56. Mia Ives-Rublee – Accessible Voices
“If you are an organization that wants to be extremely open and welcoming to the disability community, you shouldn’t go for the bare minimum. You should be attempting to be as accommodating and open as possible because that’s going to bring in more talented individuals who are excited about working at your location.”
Mia Ives-Rublee is the director for the Disability Justice Initiative at American Progress. Prior to coming to American Progress, she advocated for disability justice and inclusion at nonprofit organizations and businesses across the United States. She has worked with Women’s March, Families Belong Together, DC Action Lab, Adoptees for Justice, Fair Fight, People’s Collective for Justice and Liberation, and numerous other progressive organizations. Best known for founding the Women’s March Disability Caucus, Ives-Rublee helped organize the original Women’s March on Washington in 2017. The Women’s March was one of the first large-scale events to have certified deaf interpreters on stage. Ives-Rublee’s work pushed for better access to disability accommodations at progressive events and more policy platforms inclusive of the disability community. For her work on the Women’s March, Ives-Rublee was named by Glamour magazine as one of 2017’s Women of the Year Award. She was also recognized by She the People as one of 20 Women of Color in Politics to Watch in 2020 and awarded the 2019 Distinguished Alumni Award from the University of North Carolina (UNC) School of Social Work.
Mia Ives-Rublee worked on several political campaigns during the 2020 cycles. As a North Carolina community regional organizing director for the Elizabeth Warren Campaign for President, she communicated policies and organized events around specific issues affecting the disability and Asian American communities. She volunteered on Warren’s Disability Policy Group, helping shape the Disability Policy Platform and developing the campaign’s private event accessibility toolkit. During the general election, Ives-Rublee worked as the field director for Down Home NC to encourage rural residents to vote. She also worked with the Asian American Advocacy Fund and the Georgia Disability Vote Partnership to help elect Sen. Jon Ossoff (D-GA) and the Rev. Sen. Raphael Warnock (D-GA) during the 2021 special election. For six years, Ives-Rublee worked as a vocational counselor at the North Carolina Division of Vocational Rehabilitation Services to help disabled people obtain substantial employment and connect with services in their communities. She researched alternative mental health diversion programs at UNC Chapel Hill in 2015 and, in 2017, was the confidential assistant to Commissioner Chai Feldblum at the U.S. Equal Employment Opportunity Commission. At the Ford Foundation in 2019, Ives-Rublee created a Disability Inclusion Toolkit for nonprofit organizations. Ives-Rublee holds a bachelor’s degree in sociology from the University of Illinois at Urbana-Champaign and a master’s degree in social work from UNC Chapel Hill.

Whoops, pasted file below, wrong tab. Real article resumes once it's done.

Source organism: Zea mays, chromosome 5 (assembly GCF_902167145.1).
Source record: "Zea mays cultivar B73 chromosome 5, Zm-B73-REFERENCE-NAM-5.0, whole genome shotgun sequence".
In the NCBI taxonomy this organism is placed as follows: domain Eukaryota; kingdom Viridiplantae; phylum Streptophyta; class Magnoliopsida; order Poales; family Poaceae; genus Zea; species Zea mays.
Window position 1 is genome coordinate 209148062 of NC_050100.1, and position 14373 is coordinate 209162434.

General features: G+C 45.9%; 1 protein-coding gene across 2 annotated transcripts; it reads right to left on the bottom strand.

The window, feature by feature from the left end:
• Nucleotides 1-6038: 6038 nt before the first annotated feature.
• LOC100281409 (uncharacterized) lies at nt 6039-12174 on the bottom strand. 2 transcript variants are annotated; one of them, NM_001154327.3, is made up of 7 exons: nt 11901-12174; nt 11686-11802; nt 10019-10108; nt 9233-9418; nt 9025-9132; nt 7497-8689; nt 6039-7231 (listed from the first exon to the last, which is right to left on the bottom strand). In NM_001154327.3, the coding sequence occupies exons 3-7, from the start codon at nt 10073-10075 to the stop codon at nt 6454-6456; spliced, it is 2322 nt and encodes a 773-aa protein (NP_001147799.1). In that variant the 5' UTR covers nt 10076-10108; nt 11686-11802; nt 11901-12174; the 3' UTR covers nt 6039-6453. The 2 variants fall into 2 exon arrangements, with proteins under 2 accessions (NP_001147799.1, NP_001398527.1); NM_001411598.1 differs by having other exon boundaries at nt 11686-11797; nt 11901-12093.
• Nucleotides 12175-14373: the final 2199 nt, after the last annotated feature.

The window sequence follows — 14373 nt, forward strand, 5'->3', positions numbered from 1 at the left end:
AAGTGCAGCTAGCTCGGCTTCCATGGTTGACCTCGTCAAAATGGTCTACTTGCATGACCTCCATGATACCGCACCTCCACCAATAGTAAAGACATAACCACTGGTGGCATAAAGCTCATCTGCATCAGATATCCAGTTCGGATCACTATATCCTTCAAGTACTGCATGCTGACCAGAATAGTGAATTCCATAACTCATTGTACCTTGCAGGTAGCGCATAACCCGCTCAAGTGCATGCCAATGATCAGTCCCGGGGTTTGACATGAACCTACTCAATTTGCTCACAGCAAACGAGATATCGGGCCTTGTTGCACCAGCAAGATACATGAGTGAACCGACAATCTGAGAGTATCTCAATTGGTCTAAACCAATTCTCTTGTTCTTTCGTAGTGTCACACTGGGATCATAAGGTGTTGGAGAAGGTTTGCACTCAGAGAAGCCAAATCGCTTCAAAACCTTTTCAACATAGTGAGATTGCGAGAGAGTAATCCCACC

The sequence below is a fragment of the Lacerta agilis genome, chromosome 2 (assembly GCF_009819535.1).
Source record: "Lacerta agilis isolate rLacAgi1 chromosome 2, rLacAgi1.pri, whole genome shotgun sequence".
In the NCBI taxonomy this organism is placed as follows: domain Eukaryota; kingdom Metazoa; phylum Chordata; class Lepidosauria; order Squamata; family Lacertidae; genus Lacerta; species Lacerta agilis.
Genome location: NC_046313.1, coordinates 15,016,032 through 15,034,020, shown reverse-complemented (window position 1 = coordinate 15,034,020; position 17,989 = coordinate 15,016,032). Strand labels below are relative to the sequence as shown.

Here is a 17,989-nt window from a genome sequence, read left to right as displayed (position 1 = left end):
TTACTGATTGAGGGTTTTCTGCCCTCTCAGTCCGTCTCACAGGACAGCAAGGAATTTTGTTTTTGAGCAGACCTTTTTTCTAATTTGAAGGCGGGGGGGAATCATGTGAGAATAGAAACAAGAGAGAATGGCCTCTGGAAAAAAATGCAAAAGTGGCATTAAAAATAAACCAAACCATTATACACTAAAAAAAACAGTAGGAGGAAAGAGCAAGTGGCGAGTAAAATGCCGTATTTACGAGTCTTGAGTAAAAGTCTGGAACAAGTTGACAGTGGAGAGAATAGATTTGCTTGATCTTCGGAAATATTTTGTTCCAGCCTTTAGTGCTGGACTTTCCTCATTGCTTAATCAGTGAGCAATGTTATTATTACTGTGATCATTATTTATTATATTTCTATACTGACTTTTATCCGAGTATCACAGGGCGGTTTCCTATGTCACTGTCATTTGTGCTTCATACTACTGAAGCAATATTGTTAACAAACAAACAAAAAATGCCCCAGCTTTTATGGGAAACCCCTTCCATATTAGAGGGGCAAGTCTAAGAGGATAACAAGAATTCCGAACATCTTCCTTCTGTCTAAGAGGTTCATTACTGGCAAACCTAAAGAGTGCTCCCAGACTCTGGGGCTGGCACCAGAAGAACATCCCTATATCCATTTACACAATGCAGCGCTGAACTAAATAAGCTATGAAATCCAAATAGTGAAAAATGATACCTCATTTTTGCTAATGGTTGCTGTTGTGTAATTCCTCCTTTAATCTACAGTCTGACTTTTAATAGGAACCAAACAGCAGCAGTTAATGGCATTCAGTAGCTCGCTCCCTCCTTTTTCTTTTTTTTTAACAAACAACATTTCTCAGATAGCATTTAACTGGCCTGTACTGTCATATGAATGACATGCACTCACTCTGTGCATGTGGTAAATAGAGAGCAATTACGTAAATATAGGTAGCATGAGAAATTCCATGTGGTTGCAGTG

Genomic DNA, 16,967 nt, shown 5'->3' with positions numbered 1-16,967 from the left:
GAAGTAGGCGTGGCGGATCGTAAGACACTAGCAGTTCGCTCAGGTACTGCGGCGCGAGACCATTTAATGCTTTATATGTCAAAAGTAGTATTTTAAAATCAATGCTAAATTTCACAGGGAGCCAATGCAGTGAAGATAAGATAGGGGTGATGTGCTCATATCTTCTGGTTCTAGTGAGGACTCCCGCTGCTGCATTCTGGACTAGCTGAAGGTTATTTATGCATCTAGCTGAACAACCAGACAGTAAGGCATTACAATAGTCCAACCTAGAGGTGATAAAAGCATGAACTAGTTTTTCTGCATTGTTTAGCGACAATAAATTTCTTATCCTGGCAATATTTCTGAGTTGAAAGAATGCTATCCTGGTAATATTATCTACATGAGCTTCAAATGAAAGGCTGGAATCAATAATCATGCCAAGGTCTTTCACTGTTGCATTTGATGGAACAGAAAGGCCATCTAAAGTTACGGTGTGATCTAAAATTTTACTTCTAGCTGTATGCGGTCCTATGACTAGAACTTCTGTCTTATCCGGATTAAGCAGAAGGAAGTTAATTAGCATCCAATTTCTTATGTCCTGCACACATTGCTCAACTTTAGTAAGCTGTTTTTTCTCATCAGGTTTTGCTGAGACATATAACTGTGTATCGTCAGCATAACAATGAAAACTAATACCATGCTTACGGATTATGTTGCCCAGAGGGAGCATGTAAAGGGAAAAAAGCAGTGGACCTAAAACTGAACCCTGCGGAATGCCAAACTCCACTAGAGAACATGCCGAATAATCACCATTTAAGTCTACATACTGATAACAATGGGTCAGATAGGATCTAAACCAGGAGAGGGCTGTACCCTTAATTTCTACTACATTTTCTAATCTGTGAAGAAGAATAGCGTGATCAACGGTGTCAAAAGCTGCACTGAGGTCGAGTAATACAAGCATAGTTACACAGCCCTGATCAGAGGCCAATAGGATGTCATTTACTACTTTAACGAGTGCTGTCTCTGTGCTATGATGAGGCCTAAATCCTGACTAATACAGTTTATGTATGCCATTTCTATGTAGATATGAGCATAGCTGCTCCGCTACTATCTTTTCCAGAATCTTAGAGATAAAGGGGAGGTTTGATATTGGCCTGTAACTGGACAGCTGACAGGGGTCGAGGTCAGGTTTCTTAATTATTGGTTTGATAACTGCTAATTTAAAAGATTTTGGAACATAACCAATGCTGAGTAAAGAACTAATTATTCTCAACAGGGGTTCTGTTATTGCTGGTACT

“Need to make sure people with disabilities are at the table when policy is being made.” — Mia Ives-Rublee
R.O.G. Takeaway Tips:
Does your organization have an employee handbook?
If so, what does your employee handbook say about hiring people with disabilities?
What does it say about accommodations?
How will you learn more about ADA, SSI, SSDI and Medicaid for your disabled employees?
As Mia says, “Make sure people with disabilities are at the table when policy is being made.”
Does your current process include a question to the candidate about accommodations?
During the interview, how do you inquire about what accommodations may be needed?
Once hired, what accommodations do you offer? What could you offer?
Consider how inclusive the interview, hiring, onboarding and employment processes are and how you can make them even better.
Episode 57, we will be joined by Wade Thomas, CEO Aim to Win, Author of From the Heart: Achieving Epic Results Through Building a Heart-Based Culture of Compassion and Empathy